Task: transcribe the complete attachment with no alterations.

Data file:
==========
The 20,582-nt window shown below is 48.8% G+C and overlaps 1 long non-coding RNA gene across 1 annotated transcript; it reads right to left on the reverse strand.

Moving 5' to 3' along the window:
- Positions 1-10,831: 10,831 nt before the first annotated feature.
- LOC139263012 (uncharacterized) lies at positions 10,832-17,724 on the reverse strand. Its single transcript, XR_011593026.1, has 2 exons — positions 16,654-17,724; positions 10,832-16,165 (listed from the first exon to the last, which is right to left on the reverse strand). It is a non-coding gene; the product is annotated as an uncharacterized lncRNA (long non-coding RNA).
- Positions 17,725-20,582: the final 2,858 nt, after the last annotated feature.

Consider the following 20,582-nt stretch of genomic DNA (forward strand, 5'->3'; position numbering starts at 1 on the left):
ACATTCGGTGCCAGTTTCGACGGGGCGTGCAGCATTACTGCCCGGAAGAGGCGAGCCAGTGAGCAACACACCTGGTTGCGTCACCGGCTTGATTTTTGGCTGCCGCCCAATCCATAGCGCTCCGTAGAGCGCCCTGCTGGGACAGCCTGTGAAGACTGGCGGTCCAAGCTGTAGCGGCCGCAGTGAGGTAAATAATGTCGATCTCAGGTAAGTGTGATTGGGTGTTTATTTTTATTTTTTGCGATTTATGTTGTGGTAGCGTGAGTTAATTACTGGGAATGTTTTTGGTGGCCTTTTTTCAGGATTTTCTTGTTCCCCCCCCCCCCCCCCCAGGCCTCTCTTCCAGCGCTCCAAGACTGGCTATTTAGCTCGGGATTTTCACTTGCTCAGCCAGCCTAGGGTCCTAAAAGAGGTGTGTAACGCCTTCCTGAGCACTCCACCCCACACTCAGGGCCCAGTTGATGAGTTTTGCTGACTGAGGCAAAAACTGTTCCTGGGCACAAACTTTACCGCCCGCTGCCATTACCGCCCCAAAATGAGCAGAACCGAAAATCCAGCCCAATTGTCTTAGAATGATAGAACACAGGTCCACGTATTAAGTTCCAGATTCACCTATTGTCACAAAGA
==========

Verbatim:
The 20,582-nt window shown below is 48.8% G+C and overlaps 1 long non-coding RNA gene across 1 annotated transcript; it reads right to left on the reverse strand.

Moving 5' to 3' along the window:
- Positions 1-10,831: 10,831 nt before the first annotated feature.
- LOC139263012 (uncharacterized) lies at positions 10,832-17,724 on the reverse strand. Its single transcript, XR_011593026.1, has 2 exons — positions 16,654-17,724; positions 10,832-16,165 (listed from the first exon to the last, which is right to left on the reverse strand). It is a non-coding gene; the product is annotated as an uncharacterized lncRNA (long non-coding RNA).
- Positions 17,725-20,582: the final 2,858 nt, after the last annotated feature.

Consider the following 20,582-nt stretch of genomic DNA (forward strand, 5'->3'; position numbering starts at 1 on the left):
ACATTCGGTGCCAGTTTCGACGGGGCGTGCAGCATTACTGCCCGGAAGAGGCGAGCCAGTGAGCAACACACCTGGTTGCGTCACCGGCTTGATTTTTGGCTGCCGCCCAATCCATAGCGCTCCGTAGAGCGCCCTGCTGGGACAGCCTGTGAAGACTGGCGGTCCAAGCTGTAGCGGCCGCAGTGAGGTAAATAATGTCGATCTCAGGTAAGTGTGATTGGGTGTTTATTTTTATTTTTTGCGATTTATGTTGTGGTAGCGTGAGTTAATTACTGGGAATGTTTTTGGTGGCCTTTTTTCAGGATTTTCTTGTTCCCCCCCCCCCCCCCCCAGGCCTCTCTTCCAGCGCTCCAAGACTGGCTATTTAGCTCGGGATTTTCACTTGCTCAGCCAGCCTAGGGTCCTAAAAGAGGTGTGTAACGCCTTCCTGAGCACTCCACCCCACACTCAGGGCCCAGTTGATGAGTTTTGCTGACTGAGGCAAAAACTGTTCCTGGGCACAAACTTTACCGCCCGCTGCCATTACCGCCCCAAAATGAGCAGAACCGAAAATCCAGCCCAATTGTCTTAGAATGATAGAACACAGGTCCACGTATTAAGTTCCAGATTCACCTATTGTCACAAAGA